The Beast of ‘Busco and Other Turtle-Monsters

This of course is the giant prehistoric marine turtle Archelon, animated by Ray Harryhausen in One Million Years B.C. I wonder if giant turtles still roam the seas? There are plenty of urban myths about giant turtles roaming inland lakes.

When I was a kid growing up near the slag heaps of the Calumet Region, in Northwest Indiana, I heard a tale about an enormous snapping turtle with a shell 8-feet in diameter that lived in George Lake. His name was Caesar. I looked and looked for that beast, and found and caught plenty of smaller common snapping turtles. Caesar apparently stayed buried in the muck of the lake and only surfaced under certain lunar conditions. Further south, in the town of Churubusco, Indiana, a monster turtle named Oscar, weighing 3 tons and measuring 12 to 50 feet in diameter (reports vary, but he is allegedly at least as big as a pick up truck) resides in a deep pond. Oscar was first sited in 1948, and in 1949 a few men managed to secure a chain around his shell, but the powerful beast could not be pulled from his lair and the chain broke. Since the 1960’s, Oscar has only been spotted a few times. The folks of Churubusco celebrate the cryptid turtle with an annual “turtle days” festival.

The amazing beast in the image above appears to be a “squrtle” —a snapping turtle with a squid’s head. Or perhaps it is more appropriately a Cthulhurtle (Chelydra lovecraftii)? The “squid-faced snapper” named after H.P. Lovecraft. These are rare indeed. This beat-up old photo and the one below are the only known documented images of this unusual beast.

Actually, these are from a dream. I made these hoaxed images by stitching a Humbolt Squid to a Common Snapper using Pixelmator™ software! Yesterday I spent some time with my girlfriend down by the Rockford Dam. We noticed several large common snappers moving about below the spillway. Some appeared to be swimming in the turbulent current —riding shells vertical against the incoming flow of water and catching some waves. I’m not kidding. The snappers were playing in the spillway. Anyway, later that evening I fell asleep and dreamt of hundreds of “squid-faced” turtles grabbing people as they walked by the dam. They hid in rocky crevices and snatched nearby walkers and dragged them into the murky depths of the spillway. The tentacles moved like flat ribbons, like an anemone rather than darting like a chameleon’s tongue.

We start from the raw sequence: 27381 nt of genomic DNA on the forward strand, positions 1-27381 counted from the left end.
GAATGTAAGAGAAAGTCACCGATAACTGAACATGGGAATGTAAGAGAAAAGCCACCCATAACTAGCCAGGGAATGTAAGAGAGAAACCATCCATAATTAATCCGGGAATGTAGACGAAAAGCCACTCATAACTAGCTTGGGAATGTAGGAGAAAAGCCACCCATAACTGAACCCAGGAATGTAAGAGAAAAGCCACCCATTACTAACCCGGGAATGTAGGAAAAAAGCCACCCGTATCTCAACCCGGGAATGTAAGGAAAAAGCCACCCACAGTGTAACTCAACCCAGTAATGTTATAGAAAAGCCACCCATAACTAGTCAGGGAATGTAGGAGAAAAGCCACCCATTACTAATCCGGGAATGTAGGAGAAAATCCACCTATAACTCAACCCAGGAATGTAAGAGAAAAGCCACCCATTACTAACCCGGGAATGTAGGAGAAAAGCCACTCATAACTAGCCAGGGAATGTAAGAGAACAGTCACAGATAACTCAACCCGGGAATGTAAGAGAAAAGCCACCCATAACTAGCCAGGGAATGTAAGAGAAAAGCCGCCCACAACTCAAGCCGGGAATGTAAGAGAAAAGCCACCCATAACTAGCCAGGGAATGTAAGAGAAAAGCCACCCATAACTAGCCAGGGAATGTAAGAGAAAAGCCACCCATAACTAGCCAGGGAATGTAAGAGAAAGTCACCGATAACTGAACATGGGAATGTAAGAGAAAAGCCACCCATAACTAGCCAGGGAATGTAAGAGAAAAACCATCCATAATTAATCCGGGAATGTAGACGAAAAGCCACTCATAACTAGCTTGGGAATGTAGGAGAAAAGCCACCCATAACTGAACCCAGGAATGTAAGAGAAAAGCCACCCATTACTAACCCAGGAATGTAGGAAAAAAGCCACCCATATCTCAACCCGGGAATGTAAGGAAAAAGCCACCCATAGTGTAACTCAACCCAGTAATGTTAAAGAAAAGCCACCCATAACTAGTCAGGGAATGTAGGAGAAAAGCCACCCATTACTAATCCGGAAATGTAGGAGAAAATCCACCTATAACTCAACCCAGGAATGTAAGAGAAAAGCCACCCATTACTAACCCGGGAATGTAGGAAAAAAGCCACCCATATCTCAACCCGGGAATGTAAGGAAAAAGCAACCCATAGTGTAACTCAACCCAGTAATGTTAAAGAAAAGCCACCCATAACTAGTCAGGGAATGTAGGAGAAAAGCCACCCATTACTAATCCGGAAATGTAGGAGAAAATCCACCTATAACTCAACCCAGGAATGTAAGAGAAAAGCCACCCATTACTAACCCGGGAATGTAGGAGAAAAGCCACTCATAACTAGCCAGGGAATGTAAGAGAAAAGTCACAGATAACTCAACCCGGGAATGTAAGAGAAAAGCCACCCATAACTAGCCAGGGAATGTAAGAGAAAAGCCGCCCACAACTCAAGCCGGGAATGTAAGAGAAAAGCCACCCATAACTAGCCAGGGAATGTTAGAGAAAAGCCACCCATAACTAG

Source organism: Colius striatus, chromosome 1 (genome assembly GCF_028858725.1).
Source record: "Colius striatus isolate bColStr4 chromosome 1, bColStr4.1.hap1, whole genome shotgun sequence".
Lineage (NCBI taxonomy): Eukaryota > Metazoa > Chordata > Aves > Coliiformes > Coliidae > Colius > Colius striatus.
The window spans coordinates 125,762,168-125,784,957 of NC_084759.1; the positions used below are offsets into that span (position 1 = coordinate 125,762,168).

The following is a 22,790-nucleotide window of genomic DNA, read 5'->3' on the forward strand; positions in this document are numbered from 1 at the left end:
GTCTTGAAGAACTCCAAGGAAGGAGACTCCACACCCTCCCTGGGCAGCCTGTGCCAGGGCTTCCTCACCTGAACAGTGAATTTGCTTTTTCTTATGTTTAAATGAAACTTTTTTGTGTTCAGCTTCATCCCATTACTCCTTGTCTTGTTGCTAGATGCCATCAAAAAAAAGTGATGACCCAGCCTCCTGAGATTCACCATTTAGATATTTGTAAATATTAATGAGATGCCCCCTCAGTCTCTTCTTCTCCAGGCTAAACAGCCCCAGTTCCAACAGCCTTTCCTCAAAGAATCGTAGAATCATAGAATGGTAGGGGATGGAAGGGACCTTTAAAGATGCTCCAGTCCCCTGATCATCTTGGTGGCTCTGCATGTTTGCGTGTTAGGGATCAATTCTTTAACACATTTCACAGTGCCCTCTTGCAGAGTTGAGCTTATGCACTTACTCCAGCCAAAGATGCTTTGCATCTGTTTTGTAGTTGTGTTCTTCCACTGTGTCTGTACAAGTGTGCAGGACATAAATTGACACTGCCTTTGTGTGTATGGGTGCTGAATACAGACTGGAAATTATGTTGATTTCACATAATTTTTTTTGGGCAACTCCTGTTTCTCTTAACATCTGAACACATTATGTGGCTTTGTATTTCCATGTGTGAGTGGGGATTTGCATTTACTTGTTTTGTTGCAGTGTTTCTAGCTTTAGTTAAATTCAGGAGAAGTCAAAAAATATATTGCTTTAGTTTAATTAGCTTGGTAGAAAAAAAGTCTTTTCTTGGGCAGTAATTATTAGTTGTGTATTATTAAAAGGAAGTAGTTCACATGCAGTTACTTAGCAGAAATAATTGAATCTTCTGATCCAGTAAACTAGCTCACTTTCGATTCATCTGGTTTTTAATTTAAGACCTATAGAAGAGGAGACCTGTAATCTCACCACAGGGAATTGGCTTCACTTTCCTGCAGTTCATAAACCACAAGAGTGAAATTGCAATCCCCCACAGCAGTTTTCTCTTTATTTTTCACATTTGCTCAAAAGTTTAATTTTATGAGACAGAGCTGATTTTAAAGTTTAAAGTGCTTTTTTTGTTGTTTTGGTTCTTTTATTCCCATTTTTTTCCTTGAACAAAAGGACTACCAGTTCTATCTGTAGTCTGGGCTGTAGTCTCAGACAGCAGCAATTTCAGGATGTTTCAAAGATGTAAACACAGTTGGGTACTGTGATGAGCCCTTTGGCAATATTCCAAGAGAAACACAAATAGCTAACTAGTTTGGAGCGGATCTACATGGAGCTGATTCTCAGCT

I think I am blogging too much.

W.H. Blackman, 1998. The Field Guide to North American Monsters, Three Rivers Press. 249 pg.

4 Responses to “The Beast of ‘Busco and Other Turtle-Monsters”

  1. Convincing, I thought this was real for a minute. The turtle’s shell and the squid’s head have two different light sources. Otherwise, it looks real to me. This would have freaked Lovecraft right out. Keep up the good blogs!

  2. Love the turtle/octupus 🙂

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